How To Identify Termite Activity In Your Richmond Home

01/30/2020


Termites   

Termites are insects that fall into the category of “small, but mighty.” Although they aren’t ones to make themselves known when they enter a home, they will quite literally leave their mark there. Unfortunately, many Richmond homeowners miss the signs of a termite infestation until termites have already inflicted severe damage. To protect your house, it’s vital that you learn how to identify termite activity in your Richmond home.

Why Termite Damage Can Go Unnoticed for So Long

Termites are interesting pests. They are arguably the most damaging pests that can get into your home, yet are often the ones you are least likely to realize are there. You’d think that if your home is being eaten away, you’d have some idea that it was happening, but oftentimes termites and the damage they cause goes unnoticed for long periods of time.

There are a couple of reasons why it’s hard to notice a termite infestation. First, termites rarely come out in the open, so unlike most pests, you are unlikely to see them walking around your house. In fact, most termites in a colony are physically unable to come out in the open because the light and air will kill them.

The only termites you might see by chance are the swarmer termites. These termites are the reproductive members of the colony, and their bodies are designed to withstand the elements, at least for a short amount of time. Usually in the spring of the year, a large swarm of these winged insects will come out in the open to find mates. Once they pair up, they’ll lose their wings and return underground to start new colonies.

The other reason that termite damage can go unnoticed for so long is because most of the damage is hidden or in hard to reach places. Since termites don’t come out in the open, when they get into your house, they stay inside your walls and other wooden elements in your home. In these unseen areas, they can happily eat tunnels through your support beams for months or years without your knowledge. Sometimes there are signs of their presence in areas like crawl spaces, but unless you specifically go looking for these signs, you probably won’t notice them.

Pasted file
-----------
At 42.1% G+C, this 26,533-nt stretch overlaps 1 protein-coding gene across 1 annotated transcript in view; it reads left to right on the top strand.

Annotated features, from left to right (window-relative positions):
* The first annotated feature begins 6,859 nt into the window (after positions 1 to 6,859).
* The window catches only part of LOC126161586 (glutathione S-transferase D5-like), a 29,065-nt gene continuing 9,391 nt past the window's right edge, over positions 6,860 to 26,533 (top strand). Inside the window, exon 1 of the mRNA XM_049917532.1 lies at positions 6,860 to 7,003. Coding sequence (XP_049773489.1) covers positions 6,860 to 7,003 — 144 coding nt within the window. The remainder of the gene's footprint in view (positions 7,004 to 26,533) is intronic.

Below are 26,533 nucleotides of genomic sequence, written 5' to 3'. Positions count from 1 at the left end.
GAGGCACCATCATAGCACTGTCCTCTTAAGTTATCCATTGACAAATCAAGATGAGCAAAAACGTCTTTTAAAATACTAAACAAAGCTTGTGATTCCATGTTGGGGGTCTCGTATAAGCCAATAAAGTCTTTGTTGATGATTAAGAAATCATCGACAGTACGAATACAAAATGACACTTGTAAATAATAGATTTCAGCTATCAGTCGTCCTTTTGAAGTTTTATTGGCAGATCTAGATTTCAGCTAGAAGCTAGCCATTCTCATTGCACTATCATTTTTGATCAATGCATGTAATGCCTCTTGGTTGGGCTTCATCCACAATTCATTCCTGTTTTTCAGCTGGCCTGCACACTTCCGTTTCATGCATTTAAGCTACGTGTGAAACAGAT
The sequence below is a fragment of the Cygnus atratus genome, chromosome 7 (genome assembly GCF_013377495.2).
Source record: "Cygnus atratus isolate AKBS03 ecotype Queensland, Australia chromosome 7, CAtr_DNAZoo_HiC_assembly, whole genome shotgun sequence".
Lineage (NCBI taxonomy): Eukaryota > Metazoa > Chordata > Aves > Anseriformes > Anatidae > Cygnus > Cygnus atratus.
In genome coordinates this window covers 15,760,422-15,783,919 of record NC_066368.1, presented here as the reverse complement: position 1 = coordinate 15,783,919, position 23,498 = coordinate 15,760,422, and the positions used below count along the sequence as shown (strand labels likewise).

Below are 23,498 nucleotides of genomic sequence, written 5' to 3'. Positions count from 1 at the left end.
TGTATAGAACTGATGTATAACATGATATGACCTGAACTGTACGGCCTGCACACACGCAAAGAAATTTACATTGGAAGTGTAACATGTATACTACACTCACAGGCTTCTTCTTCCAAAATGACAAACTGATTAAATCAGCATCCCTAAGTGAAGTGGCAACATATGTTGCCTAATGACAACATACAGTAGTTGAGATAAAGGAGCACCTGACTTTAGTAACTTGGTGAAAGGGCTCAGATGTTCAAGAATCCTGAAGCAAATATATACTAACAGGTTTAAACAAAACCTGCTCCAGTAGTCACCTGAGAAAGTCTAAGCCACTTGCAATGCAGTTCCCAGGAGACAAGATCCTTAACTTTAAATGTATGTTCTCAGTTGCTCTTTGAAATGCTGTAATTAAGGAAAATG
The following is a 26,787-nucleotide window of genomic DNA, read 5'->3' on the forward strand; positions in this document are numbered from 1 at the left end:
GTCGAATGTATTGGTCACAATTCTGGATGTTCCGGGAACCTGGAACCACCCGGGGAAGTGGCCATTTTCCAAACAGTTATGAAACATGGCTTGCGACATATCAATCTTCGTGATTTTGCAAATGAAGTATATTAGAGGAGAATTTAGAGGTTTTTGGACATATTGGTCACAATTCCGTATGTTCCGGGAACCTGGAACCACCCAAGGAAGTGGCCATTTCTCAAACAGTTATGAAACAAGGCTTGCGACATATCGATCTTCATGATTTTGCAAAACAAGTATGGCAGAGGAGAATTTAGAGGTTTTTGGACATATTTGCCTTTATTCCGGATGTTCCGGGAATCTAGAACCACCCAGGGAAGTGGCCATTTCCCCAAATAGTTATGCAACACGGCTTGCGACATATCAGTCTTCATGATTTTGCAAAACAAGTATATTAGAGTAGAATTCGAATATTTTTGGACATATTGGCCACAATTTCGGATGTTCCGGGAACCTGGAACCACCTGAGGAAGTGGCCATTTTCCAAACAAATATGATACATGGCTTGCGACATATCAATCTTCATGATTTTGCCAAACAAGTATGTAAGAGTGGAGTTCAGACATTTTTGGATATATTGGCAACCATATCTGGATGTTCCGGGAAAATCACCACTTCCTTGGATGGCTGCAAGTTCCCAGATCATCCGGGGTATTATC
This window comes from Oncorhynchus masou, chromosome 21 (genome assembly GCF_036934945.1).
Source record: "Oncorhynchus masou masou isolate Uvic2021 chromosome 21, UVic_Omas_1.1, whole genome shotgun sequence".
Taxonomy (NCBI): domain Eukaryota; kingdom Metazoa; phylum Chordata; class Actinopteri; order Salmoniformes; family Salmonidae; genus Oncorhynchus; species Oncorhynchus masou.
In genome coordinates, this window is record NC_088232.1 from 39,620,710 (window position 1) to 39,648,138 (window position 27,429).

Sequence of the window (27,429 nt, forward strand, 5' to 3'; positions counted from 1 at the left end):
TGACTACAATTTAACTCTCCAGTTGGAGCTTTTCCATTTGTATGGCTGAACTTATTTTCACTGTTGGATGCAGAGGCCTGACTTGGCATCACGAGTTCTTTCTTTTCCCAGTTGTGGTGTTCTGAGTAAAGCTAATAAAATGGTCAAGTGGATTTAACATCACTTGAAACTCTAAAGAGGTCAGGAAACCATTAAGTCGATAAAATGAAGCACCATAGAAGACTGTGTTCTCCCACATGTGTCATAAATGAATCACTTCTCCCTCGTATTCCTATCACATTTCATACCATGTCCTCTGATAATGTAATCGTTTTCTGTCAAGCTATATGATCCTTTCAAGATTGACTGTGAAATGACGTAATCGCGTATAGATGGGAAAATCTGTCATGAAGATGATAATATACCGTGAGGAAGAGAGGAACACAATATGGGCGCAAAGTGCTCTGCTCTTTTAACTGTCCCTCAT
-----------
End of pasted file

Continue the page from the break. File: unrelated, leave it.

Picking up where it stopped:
Because termites can go for so long without being noticed, it’s imperative that you are proactive in your approach to these wood destroying insects. It’s not enough to simply trust that you don’t have any termites in your home; you must be on the lookout for signs of their presence.

What Termites Look Like

Although you could go your entire life without seeing a termite, it’s important to know what they look like in case you do come across some. It’s possible that you’ll see a termite swarm either in or outside of your house. It’s also possible that by being proactive in looking for termite damage, you’ll come across other termites during your search.

Swarmer, Aelates, Or Reproductive Termites

Since you’re most likely to see swarmer termites, it’s wise to get a good handle on what they look like, especially since they have some key differences in their appearance from other termites in their colony. Swarmer termites are usually less than half an inch long, including their wings. Their bodies are a uniform width and can vary in color, but are usually tan, brown, or black. Termite swarmers have two pairs of equal length wings that are off-white and translucent. They also have a pair of antennae.

Reproductive termites are often confused with flying ants, so if you see an insect or a bunch of insects that you think might be termites, it’s important to get a closer look if you can. There are several key differences between the two that can help you determine if you’re looking at termites or ants. Termite bodies are all one width, while ants have segmented bodies with an obviously “pinched” waist. Termite wings are made up of two equal length pairs, while ant wings are made up of two pairs of differing lengths. Finally, termites have long, straight antennae while ants have bent antennae.

Worker Termites

After swarmer termites, the termites you’re most likely to see are the worker termites. Worker termites cannot come out in the open, but if you’re actively searching for signs of termite activity, it’s possible that you’ll happen upon these busy insects. Worker termites are responsible for all aspects of keeping the colony running smoothly, other than reproduction and security. While the king and queen termite stay in the nest area, and the soldier termites guard the nest’s entrances and exits, the worker termites are the ones that travel around and chew through wood.

Worker termites are similar in length to reproductive termites, though usually a bit smaller, with soft, pale yellow or white bodies. From a distance they resemble maggots, but once you get close enough, you’ll be able to distinguish six legs and a set of antennae. Their heads are slightly smaller than their bodies, giving them a teardrop shape.

Soldier Termites

Although you aren’t likely to see a soldier termite, it’s helpful to know what they look like, just in case you do. Soldier termites are quite similar in appearance to worker termites with a few noticeable differences. Although similar in color to worker termites, soldier termites can sometimes be darker. Soldiers are typically larger than worker termites, with the main difference being in the size of their head. Soldier termites have large heads with big mandibles that protrude from it.